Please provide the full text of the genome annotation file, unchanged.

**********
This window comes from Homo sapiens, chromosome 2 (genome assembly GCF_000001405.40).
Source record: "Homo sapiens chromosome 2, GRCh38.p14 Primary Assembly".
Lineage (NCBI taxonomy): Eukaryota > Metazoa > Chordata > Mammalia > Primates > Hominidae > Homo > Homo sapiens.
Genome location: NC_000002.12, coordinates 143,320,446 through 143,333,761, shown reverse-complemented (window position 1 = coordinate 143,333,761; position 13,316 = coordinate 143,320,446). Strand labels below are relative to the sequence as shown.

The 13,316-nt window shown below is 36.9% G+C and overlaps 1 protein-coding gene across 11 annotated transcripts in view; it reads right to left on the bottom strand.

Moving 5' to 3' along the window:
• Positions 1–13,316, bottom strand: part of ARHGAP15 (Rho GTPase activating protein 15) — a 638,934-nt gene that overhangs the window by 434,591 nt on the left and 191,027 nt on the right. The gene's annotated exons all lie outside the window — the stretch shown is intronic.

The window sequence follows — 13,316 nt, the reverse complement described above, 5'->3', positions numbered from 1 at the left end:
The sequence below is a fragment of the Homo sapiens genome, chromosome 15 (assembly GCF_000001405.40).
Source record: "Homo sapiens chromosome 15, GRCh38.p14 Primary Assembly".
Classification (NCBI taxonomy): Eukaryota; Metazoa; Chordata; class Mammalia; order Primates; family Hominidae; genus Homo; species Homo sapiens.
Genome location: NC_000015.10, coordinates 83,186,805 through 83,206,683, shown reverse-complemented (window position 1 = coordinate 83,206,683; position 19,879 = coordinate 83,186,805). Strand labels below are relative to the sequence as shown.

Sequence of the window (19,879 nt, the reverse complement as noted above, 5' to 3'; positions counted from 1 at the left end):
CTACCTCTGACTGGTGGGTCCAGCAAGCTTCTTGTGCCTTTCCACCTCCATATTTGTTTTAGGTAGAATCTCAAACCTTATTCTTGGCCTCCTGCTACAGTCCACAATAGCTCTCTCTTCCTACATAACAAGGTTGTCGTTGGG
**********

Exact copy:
This window comes from Homo sapiens, chromosome 2 (genome assembly GCF_000001405.40).
Source record: "Homo sapiens chromosome 2, GRCh38.p14 Primary Assembly".
Lineage (NCBI taxonomy): Eukaryota > Metazoa > Chordata > Mammalia > Primates > Hominidae > Homo > Homo sapiens.
Genome location: NC_000002.12, coordinates 143,320,446 through 143,333,761, shown reverse-complemented (window position 1 = coordinate 143,333,761; position 13,316 = coordinate 143,320,446). Strand labels below are relative to the sequence as shown.

The 13,316-nt window shown below is 36.9% G+C and overlaps 1 protein-coding gene across 11 annotated transcripts in view; it reads right to left on the bottom strand.

Moving 5' to 3' along the window:
• Positions 1–13,316, bottom strand: part of ARHGAP15 (Rho GTPase activating protein 15) — a 638,934-nt gene that overhangs the window by 434,591 nt on the left and 191,027 nt on the right. The gene's annotated exons all lie outside the window — the stretch shown is intronic.

The window sequence follows — 13,316 nt, the reverse complement described above, 5'->3', positions numbered from 1 at the left end:
The sequence below is a fragment of the Homo sapiens genome, chromosome 15 (assembly GCF_000001405.40).
Source record: "Homo sapiens chromosome 15, GRCh38.p14 Primary Assembly".
Classification (NCBI taxonomy): Eukaryota; Metazoa; Chordata; class Mammalia; order Primates; family Hominidae; genus Homo; species Homo sapiens.
Genome location: NC_000015.10, coordinates 83,186,805 through 83,206,683, shown reverse-complemented (window position 1 = coordinate 83,206,683; position 19,879 = coordinate 83,186,805). Strand labels below are relative to the sequence as shown.

Sequence of the window (19,879 nt, the reverse complement as noted above, 5' to 3'; positions counted from 1 at the left end):
CTACCTCTGACTGGTGGGTCCAGCAAGCTTCTTGTGCCTTTCCACCTCCATATTTGTTTTAGGTAGAATCTCAAACCTTATTCTTGGCCTCCTGCTACAGTCCACAATAGCTCTCTCTTCCTACATAACAAGGTTGTCGTTGGG